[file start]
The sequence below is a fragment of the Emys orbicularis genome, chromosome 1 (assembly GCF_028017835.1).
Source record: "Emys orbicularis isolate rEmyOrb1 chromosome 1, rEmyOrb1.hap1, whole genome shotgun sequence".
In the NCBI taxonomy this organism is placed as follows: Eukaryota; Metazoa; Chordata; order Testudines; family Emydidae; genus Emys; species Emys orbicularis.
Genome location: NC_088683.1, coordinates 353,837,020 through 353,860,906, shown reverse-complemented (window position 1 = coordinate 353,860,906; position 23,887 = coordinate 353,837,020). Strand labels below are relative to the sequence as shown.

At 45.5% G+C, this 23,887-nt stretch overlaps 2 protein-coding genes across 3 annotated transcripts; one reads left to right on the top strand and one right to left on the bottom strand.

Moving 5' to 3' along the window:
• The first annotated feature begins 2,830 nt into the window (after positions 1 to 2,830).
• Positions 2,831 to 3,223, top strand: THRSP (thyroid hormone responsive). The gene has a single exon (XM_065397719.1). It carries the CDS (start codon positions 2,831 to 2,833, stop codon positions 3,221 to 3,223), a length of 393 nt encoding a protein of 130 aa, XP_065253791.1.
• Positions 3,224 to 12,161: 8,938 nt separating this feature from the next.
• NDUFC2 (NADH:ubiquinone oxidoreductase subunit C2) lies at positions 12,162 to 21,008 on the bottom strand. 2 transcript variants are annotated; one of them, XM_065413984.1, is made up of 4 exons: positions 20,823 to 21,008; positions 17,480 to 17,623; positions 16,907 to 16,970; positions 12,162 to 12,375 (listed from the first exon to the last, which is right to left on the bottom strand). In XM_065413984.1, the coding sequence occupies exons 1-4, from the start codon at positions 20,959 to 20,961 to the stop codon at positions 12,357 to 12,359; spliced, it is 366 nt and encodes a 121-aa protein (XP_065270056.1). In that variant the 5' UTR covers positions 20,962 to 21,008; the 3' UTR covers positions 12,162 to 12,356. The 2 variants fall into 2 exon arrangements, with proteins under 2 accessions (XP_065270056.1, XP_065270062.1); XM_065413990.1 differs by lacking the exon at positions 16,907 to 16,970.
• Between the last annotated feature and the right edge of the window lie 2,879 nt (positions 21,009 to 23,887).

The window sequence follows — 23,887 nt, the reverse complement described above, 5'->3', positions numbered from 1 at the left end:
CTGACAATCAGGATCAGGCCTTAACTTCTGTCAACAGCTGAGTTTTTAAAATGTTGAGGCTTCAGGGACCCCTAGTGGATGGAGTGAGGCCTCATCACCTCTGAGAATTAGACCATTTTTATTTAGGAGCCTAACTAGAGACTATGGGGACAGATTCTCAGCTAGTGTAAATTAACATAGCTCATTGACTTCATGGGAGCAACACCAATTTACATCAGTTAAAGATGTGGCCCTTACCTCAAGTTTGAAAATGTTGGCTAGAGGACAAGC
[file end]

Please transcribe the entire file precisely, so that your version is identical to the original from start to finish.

The sequence below is a fragment of the Emys orbicularis genome, chromosome 1 (assembly GCF_028017835.1).
Source record: "Emys orbicularis isolate rEmyOrb1 chromosome 1, rEmyOrb1.hap1, whole genome shotgun sequence".
In the NCBI taxonomy this organism is placed as follows: Eukaryota; Metazoa; Chordata; order Testudines; family Emydidae; genus Emys; species Emys orbicularis.
Genome location: NC_088683.1, coordinates 353,837,020 through 353,860,906, shown reverse-complemented (window position 1 = coordinate 353,860,906; position 23,887 = coordinate 353,837,020). Strand labels below are relative to the sequence as shown.

At 45.5% G+C, this 23,887-nt stretch overlaps 2 protein-coding genes across 3 annotated transcripts; one reads left to right on the top strand and one right to left on the bottom strand.

Moving 5' to 3' along the window:
• The first annotated feature begins 2,830 nt into the window (after positions 1 to 2,830).
• Positions 2,831 to 3,223, top strand: THRSP (thyroid hormone responsive). The gene has a single exon (XM_065397719.1). It carries the CDS (start codon positions 2,831 to 2,833, stop codon positions 3,221 to 3,223), a length of 393 nt encoding a protein of 130 aa, XP_065253791.1.
• Positions 3,224 to 12,161: 8,938 nt separating this feature from the next.
• NDUFC2 (NADH:ubiquinone oxidoreductase subunit C2) lies at positions 12,162 to 21,008 on the bottom strand. 2 transcript variants are annotated; one of them, XM_065413984.1, is made up of 4 exons: positions 20,823 to 21,008; positions 17,480 to 17,623; positions 16,907 to 16,970; positions 12,162 to 12,375 (listed from the first exon to the last, which is right to left on the bottom strand). In XM_065413984.1, the coding sequence occupies exons 1-4, from the start codon at positions 20,959 to 20,961 to the stop codon at positions 12,357 to 12,359; spliced, it is 366 nt and encodes a 121-aa protein (XP_065270056.1). In that variant the 5' UTR covers positions 20,962 to 21,008; the 3' UTR covers positions 12,162 to 12,356. The 2 variants fall into 2 exon arrangements, with proteins under 2 accessions (XP_065270056.1, XP_065270062.1); XM_065413990.1 differs by lacking the exon at positions 16,907 to 16,970.
• Between the last annotated feature and the right edge of the window lie 2,879 nt (positions 21,009 to 23,887).

The window sequence follows — 23,887 nt, the reverse complement described above, 5'->3', positions numbered from 1 at the left end:
CTGACAATCAGGATCAGGCCTTAACTTCTGTCAACAGCTGAGTTTTTAAAATGTTGAGGCTTCAGGGACCCCTAGTGGATGGAGTGAGGCCTCATCACCTCTGAGAATTAGACCATTTTTATTTAGGAGCCTAACTAGAGACTATGGGGACAGATTCTCAGCTAGTGTAAATTAACATAGCTCATTGACTTCATGGGAGCAACACCAATTTACATCAGTTAAAGATGTGGCCCTTACCTCAAGTTTGAAAATGTTGGCTAGAGGACAAGC